What is the most important job in Western Civilization today? Music criticism.
Wait, wait—don’t change screens. I know it sounds ridiculous, but hear me out.
What’s the root cause of the world’s major problems: racism, sexism, fundamentalism, ageism, income inequality and environmental damage? The fear of death.
A human being is often described as “an animal aware of its own death.” At our genetic core, we recognize death as the final erasure: now we exist and later we don’t. Thousands of years of religious myth haven’t been able to lessen the terror of that fact, because our bodies know the truth no matter what our minds believe.
To cope with that fear, we try to split the mind from the body. If we can convince ourselves, against all evidence, that the mind—or soul, as it’s often called—is separate from the body, we can convince ourselves of our own immortality. To do this, we celebrate everything about the mind/soul and denigrate everything about the body.
We denigrate bodies that have darker or wrinkled skin, bodies that menstruate, bodies that copulate not for procreation, bodies that are maimed or marred, the bodies of plants and animals that die in plain sight. We try to accumulate enough wealth and fame—usually at the expense of the less fortunate—to outlive our bodies’ deaths. And if contrarian hedonists celebrate the body but denigrate the mind and spirit, they too preserve the mind/body split of Platonic Dualism.
If this dualism underlies most of the world’s problems, what is the solution? What is the human activity that brings the mind/soul and the body back together again? Art.
Politics, philosophy and science may stimulate the mind, but they don’t repair its division from the body. Sex and food may stimulate the body, but they don’t bridge the gap between the physical and the mental or spiritual.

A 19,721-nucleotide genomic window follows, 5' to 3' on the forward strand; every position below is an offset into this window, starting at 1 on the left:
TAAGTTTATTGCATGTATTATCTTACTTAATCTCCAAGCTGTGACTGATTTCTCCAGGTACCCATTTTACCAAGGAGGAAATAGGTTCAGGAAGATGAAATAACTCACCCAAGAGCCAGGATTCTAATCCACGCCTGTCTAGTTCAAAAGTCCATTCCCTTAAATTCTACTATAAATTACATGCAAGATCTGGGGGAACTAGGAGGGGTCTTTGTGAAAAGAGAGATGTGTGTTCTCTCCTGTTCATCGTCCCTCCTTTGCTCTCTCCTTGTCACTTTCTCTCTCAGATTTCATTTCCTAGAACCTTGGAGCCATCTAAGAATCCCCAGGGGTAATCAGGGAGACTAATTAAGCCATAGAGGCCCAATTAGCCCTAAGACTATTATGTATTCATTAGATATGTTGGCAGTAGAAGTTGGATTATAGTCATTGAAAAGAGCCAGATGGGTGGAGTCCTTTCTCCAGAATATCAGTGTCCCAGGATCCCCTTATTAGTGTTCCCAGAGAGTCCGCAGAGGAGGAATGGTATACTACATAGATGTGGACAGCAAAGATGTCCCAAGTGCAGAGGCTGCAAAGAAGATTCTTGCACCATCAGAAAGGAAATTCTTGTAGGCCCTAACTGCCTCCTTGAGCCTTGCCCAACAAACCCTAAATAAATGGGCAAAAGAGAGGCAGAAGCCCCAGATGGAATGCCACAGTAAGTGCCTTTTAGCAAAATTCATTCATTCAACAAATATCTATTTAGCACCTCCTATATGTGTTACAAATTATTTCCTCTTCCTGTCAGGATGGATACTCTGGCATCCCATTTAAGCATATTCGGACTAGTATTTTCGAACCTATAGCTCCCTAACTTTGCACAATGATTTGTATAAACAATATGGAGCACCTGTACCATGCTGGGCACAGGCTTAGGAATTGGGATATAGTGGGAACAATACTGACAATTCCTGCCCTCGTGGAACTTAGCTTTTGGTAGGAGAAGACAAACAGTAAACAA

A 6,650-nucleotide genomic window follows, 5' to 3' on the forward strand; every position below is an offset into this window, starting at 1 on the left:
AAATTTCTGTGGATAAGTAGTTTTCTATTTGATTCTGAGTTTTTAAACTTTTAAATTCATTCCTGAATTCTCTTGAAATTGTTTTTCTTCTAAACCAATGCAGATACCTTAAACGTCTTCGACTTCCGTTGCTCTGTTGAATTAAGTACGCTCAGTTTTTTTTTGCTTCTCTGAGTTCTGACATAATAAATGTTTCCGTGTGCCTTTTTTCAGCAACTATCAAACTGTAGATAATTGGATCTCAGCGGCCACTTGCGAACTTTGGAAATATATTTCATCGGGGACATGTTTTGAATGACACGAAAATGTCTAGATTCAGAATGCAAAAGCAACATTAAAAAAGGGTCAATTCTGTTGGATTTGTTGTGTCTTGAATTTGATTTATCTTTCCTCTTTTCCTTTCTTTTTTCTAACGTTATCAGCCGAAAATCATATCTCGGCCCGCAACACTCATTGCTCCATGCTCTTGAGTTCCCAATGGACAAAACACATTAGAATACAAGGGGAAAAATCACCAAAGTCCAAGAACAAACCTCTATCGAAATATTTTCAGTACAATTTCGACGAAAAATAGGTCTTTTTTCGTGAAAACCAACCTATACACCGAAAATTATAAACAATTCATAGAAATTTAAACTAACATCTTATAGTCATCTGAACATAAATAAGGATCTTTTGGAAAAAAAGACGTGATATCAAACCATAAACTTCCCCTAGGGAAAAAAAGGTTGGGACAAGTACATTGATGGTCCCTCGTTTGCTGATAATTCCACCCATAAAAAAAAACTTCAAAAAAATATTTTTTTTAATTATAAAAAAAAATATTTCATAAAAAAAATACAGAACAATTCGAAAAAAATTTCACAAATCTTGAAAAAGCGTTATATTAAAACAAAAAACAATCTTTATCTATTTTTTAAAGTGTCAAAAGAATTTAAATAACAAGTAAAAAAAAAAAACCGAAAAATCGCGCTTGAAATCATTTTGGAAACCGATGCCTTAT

Art bridges that gap. At its best, art sparks ideas about our feelings and feelings about our ideas. Whatever the genre—whether it’s painting, drama, writing or something else—the most successful art combines sensuality with thoughtfulness. It uses colors and sounds, figures and movement, to evoke the most stubborn conflicts in our lives, so we can feel them and think about them at the same time. When we truly engage with art, we experience it in our bodies as well as in our mind/soul.
And what genre of art best exemplifies this? Song. Because it includes words as well as rhythm, song works at both ends of the spinal column: it makes us move in the hips and think in the brain. Because it links those words and rhythms to the emotional trigger of melody, it makes us understand our feelings as located in both our mind and our body. And when we’re dancing with other people or echoing the song’s harmony, we implicitly acknowledge the value of every other body and every other mind.
Song goes a long way in healing the breach between the body and the mind/soul. But it doesn’t go all the way. We experience this mind/body reunion subconsciously, but we’re not aware that it’s happening, so we don’t change our worldview to reflect this event. Once the artistic encounter ends, we are left with nothing in our consciousness that would reshape our belief system.
How can the implications of song penetrate our conscious thoughts and change our operating values? What is the catalyst that can transform this implicit lesson into an explicit one? Who is the actor who can complete the unfinished work of the song by making us aware of what’s going on? Who can solve Western Civilization’s most crucial problem? The music critic.